Gerard Kelly: Dior loses shape mark appeal
Gerard Kelly, partner at Mason Hayes & Curran, examines a recent EU Intellectual Property Office (EUIPO) decision on Dior’s saddle-shaped handbag.
The Second Board of Appeal of the EUIPO has held recently that the iconic Christian Dior saddle-shaped handbag is not sufficiently distinctive to be registered as a trade mark for bags and/or hand bags.
Despite strong arguments from Dior that the shape of its bag is distinctive and departs from normal industry standards, the Board noted that bags, handbags and purses come in a wide variety of shapes. Therefore, the Board found that the shape of the Dior saddle bag is unlikely to be perceived by consumers as indicative of origin.
Instead, the Board held that consumers would rely on a number of factors such as brand name and logo and that the shape mark was merely a variant of the shapes of handbags already available on the market. We consider the implications of this decision.
The saddle shaped Dior bag was designed in 1999 by John Galliano as part of the Dior spring 2000 ready-to-wear collection. Since then, it has been heavily promoted by celebrities and television personalities including Jennifer Lawrence, Beyoncé and the well-known fictional character Carrie Bradshaw from the tv show Sex and the City.
Last year, Dior applied to register the below 3D shape of the saddle bag as an EUTM for various goods in Class 18 including bags and wallets, as well as sunglasses and phone cases in Class 9.
The EUTM application was refused in part, with the EUIPO Examiner holding that the shape of the bag had a functional purpose for the storage of objects. The Examiner also stated that the shape of the bag did not depart significantly from the norm. As such, it was not capable of fulfilling its essential origin function and was devoid of distinctive character.
Dior appealed the Examiner’s decision to the EUIPO’s Second Board of Appeal. In doing so, it relied heavily on a similar case involving a Guerlain lipstick product, wherein Guerlain was ultimately successful in registering a 3D trade mark for ‘lip sticks’ in Class 3. In that case, the General Court of the EU held that there was distinctiveness in the shape of the lipstick product which it said resembled that of a ‘boat hull’ or ‘baby carriage.’
In the present case, Dior argued that similar to Guerlain, its saddle bag does have inherent or acquired distinctiveness because:
- Consumers of ready-to-wear luxury couture products show a higher degree of attentiveness than the average consumer;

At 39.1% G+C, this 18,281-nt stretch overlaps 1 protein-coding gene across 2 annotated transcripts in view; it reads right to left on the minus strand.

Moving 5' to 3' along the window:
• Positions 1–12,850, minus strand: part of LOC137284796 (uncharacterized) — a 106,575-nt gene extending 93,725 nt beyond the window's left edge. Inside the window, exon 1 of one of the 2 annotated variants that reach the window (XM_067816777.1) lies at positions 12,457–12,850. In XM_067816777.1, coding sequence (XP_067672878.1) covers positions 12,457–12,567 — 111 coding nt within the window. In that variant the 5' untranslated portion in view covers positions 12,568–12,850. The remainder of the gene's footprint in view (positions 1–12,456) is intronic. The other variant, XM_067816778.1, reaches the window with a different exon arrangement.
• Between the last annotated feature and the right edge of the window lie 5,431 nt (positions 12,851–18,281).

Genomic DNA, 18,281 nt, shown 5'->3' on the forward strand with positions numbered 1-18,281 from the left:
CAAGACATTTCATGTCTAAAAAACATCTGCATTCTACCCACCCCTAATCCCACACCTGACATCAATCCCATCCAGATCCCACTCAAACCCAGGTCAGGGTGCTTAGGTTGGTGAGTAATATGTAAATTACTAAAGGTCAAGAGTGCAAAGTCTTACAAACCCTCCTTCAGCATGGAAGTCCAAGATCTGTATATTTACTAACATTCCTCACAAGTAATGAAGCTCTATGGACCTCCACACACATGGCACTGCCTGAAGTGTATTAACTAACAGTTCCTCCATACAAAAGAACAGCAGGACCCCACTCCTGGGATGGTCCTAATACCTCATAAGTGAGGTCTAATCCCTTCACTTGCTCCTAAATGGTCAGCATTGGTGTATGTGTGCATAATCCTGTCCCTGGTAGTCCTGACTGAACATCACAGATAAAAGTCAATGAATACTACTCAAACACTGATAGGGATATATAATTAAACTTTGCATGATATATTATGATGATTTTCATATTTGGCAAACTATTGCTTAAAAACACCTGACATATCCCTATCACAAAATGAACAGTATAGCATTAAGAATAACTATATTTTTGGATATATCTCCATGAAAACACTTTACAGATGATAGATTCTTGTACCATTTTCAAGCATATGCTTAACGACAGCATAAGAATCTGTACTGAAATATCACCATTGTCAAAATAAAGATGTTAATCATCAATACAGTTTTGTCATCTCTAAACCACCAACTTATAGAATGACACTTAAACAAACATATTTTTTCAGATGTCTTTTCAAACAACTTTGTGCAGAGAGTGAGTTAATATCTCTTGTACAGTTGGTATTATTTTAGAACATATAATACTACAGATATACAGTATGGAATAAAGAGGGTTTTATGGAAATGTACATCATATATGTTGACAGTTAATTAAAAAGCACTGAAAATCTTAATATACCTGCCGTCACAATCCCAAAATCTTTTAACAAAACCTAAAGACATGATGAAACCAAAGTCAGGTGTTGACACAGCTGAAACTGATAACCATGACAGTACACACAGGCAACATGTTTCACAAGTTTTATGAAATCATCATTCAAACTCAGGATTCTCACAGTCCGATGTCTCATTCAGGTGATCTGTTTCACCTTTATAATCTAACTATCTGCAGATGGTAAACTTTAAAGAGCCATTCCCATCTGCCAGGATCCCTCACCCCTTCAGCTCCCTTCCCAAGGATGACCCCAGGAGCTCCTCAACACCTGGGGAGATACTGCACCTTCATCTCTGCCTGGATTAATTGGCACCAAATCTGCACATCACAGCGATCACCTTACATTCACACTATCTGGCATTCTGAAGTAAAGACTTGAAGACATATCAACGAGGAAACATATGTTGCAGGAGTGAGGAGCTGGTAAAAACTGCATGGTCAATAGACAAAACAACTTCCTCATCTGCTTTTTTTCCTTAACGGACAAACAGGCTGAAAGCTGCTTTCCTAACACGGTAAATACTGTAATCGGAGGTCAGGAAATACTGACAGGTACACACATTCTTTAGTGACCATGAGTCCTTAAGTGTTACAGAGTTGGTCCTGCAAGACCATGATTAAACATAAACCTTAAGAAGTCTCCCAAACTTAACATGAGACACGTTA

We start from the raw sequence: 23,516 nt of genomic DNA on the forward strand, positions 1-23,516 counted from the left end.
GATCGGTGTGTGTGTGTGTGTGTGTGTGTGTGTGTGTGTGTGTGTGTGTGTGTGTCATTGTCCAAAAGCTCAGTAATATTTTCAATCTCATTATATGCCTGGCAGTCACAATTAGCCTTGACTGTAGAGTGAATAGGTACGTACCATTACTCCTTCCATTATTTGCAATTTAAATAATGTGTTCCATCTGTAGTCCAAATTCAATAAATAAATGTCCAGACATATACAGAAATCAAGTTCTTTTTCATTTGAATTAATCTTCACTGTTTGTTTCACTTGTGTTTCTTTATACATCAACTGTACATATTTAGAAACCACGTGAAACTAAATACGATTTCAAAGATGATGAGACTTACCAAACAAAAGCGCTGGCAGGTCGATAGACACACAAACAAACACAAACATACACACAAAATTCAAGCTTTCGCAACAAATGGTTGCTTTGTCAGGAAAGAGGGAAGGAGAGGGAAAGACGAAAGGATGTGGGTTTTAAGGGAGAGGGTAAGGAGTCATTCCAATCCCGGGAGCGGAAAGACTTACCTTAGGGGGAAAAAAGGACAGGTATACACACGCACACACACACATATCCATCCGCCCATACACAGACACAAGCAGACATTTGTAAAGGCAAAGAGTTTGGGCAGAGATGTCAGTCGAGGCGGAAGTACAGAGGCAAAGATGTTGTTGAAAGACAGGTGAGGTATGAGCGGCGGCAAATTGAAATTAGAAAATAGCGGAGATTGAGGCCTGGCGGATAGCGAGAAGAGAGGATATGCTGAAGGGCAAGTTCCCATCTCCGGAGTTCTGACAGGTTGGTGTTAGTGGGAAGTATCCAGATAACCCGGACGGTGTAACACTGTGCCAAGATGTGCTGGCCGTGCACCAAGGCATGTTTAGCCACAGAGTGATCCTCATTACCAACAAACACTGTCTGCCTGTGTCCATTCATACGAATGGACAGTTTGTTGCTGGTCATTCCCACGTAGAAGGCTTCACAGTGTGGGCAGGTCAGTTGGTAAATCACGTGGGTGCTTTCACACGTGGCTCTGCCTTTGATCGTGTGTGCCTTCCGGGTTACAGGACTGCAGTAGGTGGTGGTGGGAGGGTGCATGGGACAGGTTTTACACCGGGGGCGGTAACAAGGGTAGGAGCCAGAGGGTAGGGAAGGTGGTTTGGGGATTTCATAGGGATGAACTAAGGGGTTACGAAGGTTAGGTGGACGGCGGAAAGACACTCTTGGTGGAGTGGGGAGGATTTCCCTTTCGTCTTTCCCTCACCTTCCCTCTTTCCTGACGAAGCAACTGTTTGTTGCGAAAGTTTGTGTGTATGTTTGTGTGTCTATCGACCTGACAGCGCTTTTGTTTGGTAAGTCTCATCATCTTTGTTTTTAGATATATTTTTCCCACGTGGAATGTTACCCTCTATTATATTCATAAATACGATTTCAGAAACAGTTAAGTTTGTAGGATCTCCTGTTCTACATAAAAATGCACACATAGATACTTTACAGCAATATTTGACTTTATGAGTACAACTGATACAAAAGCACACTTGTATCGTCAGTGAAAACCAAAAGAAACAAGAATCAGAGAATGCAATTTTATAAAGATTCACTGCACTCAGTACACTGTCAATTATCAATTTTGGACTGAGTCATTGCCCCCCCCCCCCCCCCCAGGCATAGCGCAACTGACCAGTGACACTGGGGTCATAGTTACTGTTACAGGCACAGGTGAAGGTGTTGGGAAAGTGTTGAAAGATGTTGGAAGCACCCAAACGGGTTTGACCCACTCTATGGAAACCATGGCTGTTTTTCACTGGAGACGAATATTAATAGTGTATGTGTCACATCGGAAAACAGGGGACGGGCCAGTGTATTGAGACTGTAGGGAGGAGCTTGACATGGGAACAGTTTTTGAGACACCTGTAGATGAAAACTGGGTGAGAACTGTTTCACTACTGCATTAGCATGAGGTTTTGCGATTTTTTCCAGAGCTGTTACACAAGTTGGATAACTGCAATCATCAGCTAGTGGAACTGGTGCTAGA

- The mark looks like a riding saddle which had never been used in the fashion industry before Dior; and
- The shape is sufficiently different to other bags sold by luxury brands, citing the below examples designed by Chanel, Louis Vuitton and Hermes.
The Board rejected Dior’s arguments. Whilst it did allow Dior’s appeal regarding the Class 9 goods and some Class 18 goods, it refused registration for the mark in relation to “bags, handbags, pouches (leather goods), travel goods (leather goods)” and “toiletry and make-up cases”.
Regarding shape marks like the Dior saddle bag at issue, the Board noted that only shapes that depart significantly from the norm and customs of the sector will be regarded as having the requisite level of distinctiveness. In addition:
- It rejected Dior’s arguments regarding the level of attentiveness of the average consumer. It referenced the wide range of prices for the bags in question and that there is a variety of marketing channels pursuant to which the bags are advertised and sold, including in supermarkets.
- It noted that the bags in question are accessories. The accessories sector, it said, is characterised by a ‘multitude’ and ‘abundance’ of forms to which the public is already exposed.
- The mark applied for consists of a combination of elements of presentation which are typical of those types of goods and which do not, deviate significantly from the norm of the leather goods sector, and
- The presence or absence of a shoulder strap or handles, the slightly different shape of the flap of the bag, and the rectangular or rounded shape are not “significant” and immediately apparent to consumers.
Whilst the decision is undoubtedly a setback for Dior, it is unlikely to be the end of the matter. The case has now been sent back to the EUIPO to determine Dior’s separate claim of acquired distinctiveness through use of the mark. In addition, Dior may decide to appeal the decision to the General Court of the EU.
More significantly however, the case serves a reminder to brand owners of the difficulties faced in obtaining trade mark registrations for unconventional shape marks. The EUIPO Board’s decision in this case makes it clear that a simple divergence from the norm of the sector is not sufficient for a sign to be capable of trade mark registration. Rather, the difference between the sign and the norms of the industry must be significant. Against this backdrop, brand owners should be aware of the suitability of design protection for shape marks where trade mark protection is not available. Although trade mark registration offers a perpetual monopoly over the mark, a design registration, assuming the novelty grace period applies, provides up to 25 years of protection against copying and infringement. Alternatively, the Community unregistered design right will last up to three years with proof of copying required.